If it were a movie, it might be called Revenge of the Doorman or else The Bonus that Backfired, done in the slow-mo violence style of director Sam Peckinpah. The scenario is simple: three men, one a doorman, break into a luxury apartment, feast on the absent owner’s food and drink, go berserk, and then trash the place.
It’s not a scene from Peckinpah’s Straw Dogs, however, but one drawn from real life. As recounted by sociologist Peter Bearman in his 2005 book, Doormen: “One weekend while Mr. [C. Bai] Lihme [who resided at 950 Fifth Avenue] was at his weekend house on Watch Island, the doorman John Healy, George Tiernan (the elevator operator), and a friend took the elevator up to Lihme’s apartment, snacked on a ham found in the icebox, drank some whiskey and Canadian ale, and systematically destroyed the apartment, smashing a Welte-Mignon organ…; destroying a priceless chandelier, [as well as] porcelain and glass; ripping apart [16th century] French tapestries; and, perhaps worse, slashing a Van Dyck and decapitating a Rubens. When arrested…Healy justified his actions by complaining that he was expecting a bonus and better tips than he had received.”
Although such extreme reactions are rare – this one actually happened in 1927 – holiday bonuses can be an annual nightmare for individual shareholders (and sometimes boards). When is enough enough, and when is it too much? More interestingly, what is the psychology behind the bonus?
Bearman, who spent years researching and writing his book about New York City doormen, notes that the reasoning behind an annual bonus is twofold: “People want to say thanks, and so the bonus is a ‘thank you’ for past performance; at the same time, people also feel that the bonus is related to the service one will get in the future. So, the bonus walks the line between a down payment and a thank you.”
Bearman explains that there is a subtle perception war in place, in which the bonus “encodes” the relationship between the individual residents and the staff. “Tenants who give more might be seen as worthier of service than tenants who give less or [who give] nothing at all; so thinking about status as the amount of service one gets, the bonus can have an effect there. At the same time, we do not give bonuses to our social equals – who tips their lawyers? So, the bonus is also a way of marking the status differences between tenants and doormen, and, in that way, encodes those differences – that is, brings them to light and fixes them for a moment.”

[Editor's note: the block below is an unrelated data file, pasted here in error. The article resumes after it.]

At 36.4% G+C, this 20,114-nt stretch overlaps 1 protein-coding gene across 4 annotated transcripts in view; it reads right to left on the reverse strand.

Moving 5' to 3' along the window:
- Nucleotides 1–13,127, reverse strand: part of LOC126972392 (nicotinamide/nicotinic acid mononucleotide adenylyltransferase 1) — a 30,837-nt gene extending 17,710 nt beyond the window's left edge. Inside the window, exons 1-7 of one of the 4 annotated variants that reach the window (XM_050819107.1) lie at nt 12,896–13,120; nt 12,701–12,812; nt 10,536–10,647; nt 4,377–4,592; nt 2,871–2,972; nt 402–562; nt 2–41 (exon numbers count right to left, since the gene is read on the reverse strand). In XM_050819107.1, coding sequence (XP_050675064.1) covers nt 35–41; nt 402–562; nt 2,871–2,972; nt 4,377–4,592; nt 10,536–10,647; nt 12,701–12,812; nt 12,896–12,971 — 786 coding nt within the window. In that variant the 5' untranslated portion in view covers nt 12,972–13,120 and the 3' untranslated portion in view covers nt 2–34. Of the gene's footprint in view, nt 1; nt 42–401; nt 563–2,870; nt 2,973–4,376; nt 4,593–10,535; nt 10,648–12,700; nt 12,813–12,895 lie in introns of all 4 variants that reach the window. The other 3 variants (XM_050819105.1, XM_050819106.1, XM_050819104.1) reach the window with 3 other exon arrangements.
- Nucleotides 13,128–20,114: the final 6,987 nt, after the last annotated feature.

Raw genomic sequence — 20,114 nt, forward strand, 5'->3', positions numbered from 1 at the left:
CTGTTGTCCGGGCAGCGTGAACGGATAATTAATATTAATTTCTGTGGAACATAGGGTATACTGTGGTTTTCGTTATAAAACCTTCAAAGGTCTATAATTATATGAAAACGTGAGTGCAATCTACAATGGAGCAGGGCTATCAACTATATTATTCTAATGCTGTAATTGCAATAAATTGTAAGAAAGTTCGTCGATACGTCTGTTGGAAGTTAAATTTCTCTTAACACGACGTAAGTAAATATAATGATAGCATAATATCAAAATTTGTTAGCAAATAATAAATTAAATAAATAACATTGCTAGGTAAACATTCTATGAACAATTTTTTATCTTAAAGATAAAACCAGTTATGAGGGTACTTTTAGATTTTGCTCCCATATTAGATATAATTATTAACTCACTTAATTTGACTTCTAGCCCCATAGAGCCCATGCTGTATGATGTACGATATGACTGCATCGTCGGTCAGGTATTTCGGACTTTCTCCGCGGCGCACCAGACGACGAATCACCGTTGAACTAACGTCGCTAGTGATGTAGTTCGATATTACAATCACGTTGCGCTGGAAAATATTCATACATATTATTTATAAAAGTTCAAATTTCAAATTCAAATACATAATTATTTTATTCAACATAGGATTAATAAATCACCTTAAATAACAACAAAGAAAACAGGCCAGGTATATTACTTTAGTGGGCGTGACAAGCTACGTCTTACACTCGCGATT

Partly because of that, some residents find it awkward giving bonuses for any number of reasons. Consequently, there are buildings that deal with that by putting a box in the lobby in which residents place envelopes with cards and bonuses. “The box (or other system for giving without interacting) allows the bonus to slip through time,” Bearman notes in his book. “The box facilitates a specific kind of timelessness – drawing the bonus into the social world. Equally so, the envelope and the card insulate the money from the profane world of economic exchange, helping to transform the cash into a gift, into something demarcated from ordinary exchange. And crisp new large bills unsullied by prior exchange help as well to distinguish the money in the bonus from regular money– and thus declare that this bonus is a gift, independent of instrumentality.”
As he states in Doormen, Bearman feels that “excessive giving is easily interpreted as an attempt to transform an employer-employee relationship into a master-servant relationship. While one garners status from giving, for the bonus, as in love, too much giving can lower the giver’s status and delegitimize the intended meaning of the gift.”
For a board, however, the tipping is less psychologically demanding, since, as he says now, “the board is not trying to distinguish itself from other tenants.” It can frequently use a simpler, more business-like formula: one to two weeks’ pay for the super, for instance, and variations on that for the doormen and other staffers (see box, “So, How Much?” on p. 44).
As for the Revenge of the Doorman scenario caused by a miscalculated bonus, Bearman notes that it occurs in more subtle ways, such as failing to provide extra services: “Doormen are professionals and so they will do their jobs; but the extras – not so likely.”
In the end, then, how do you calculate a bonus? “There are lots of ways,” observes Bearman, “but, of course, the best way is to try to learn what others give and then position oneself in the top quarter of the distribution. No one wants to give too little, or too much, so the trick is knowing what your neighbors do.”
Whatever you give, however, Bearman warns, make the figure simple. “Do not give a non-round number, such as $56.25.” No one likes a smart aleck – and who wants all that change, anyway? Happy holidays!